Northern Oregon Coast
From Tilamook to Astoria and everything in between, we spent three weeks exploring the Northern Oregon coast and camping in Seaside. The coast is scenic, the towns are charming, and the forests are magical. While we enjoyed everything we got to see and do, there were a handful of spots we absolutely loved. Here are some of our favorite places to visit on the Northern Oregon coast:
Hug Point State Recreation Site is a State Park located on the coast about five miles south of Cannon Beach. It is a stretch of sandy beach and rocky cliffs that is mostly only accessible at low tide. It is called Hug Point because of the stagecoaches that used to “hug” the cliffs at low tide to get around the headlands before there was a highway. You are still able to see tracks in the rocks left behind by the stagecoaches, which is really cool!
The day we visited Hug Point, low tide was at 8:30 am. We got our butts out of the camper by 7:45 am because if you miss low tide, you are SOL! We wore sandals as I figured we would be taking our shoes off to walk in the sand and tide pools, but it was a chilly day in May, so I would consider wearing boots depending on when you visit. It also gets pretty windy, so I was happy to have our jackets.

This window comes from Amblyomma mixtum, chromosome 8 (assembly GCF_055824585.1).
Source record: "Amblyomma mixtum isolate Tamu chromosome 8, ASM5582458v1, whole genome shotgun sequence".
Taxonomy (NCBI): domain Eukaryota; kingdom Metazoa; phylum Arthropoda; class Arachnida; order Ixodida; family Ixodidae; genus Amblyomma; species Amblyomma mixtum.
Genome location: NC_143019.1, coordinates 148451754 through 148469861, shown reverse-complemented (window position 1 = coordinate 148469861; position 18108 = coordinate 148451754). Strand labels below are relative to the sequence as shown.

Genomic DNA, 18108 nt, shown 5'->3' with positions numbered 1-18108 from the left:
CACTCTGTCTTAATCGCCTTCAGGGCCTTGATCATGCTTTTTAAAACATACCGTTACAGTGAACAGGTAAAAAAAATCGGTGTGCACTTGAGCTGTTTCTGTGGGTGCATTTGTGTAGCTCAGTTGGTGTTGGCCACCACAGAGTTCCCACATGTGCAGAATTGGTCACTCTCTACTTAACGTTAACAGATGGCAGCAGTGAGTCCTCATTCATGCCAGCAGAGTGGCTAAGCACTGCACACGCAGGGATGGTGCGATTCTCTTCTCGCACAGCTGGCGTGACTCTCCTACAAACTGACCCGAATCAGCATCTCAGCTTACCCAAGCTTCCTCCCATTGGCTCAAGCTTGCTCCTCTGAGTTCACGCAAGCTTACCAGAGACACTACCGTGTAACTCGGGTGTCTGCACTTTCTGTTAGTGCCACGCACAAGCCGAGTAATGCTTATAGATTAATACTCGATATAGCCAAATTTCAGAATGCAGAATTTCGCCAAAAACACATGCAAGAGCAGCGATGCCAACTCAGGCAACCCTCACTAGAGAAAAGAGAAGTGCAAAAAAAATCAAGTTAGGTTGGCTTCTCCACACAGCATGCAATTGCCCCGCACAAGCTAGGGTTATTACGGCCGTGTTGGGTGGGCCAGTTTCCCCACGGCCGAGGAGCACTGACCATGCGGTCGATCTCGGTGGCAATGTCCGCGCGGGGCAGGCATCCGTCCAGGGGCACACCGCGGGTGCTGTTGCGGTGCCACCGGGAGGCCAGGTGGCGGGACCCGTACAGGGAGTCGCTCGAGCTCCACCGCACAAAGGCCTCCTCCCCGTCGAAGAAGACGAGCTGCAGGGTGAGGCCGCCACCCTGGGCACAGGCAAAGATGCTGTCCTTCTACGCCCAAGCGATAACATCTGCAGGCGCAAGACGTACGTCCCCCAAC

We headed to the beach and headed north from the parking lot. The first cool spot we checked out was the waterfall. The seasonal waterfall runs out of Fall Creek into the sea from about 15 feet high over sandstone rocks. We climbed up the rocks next to the waterfall to get a view from the top and to throw rocks into the creek. The waterfall was delightful, and the large rocks made for an excellent naturally created made playground!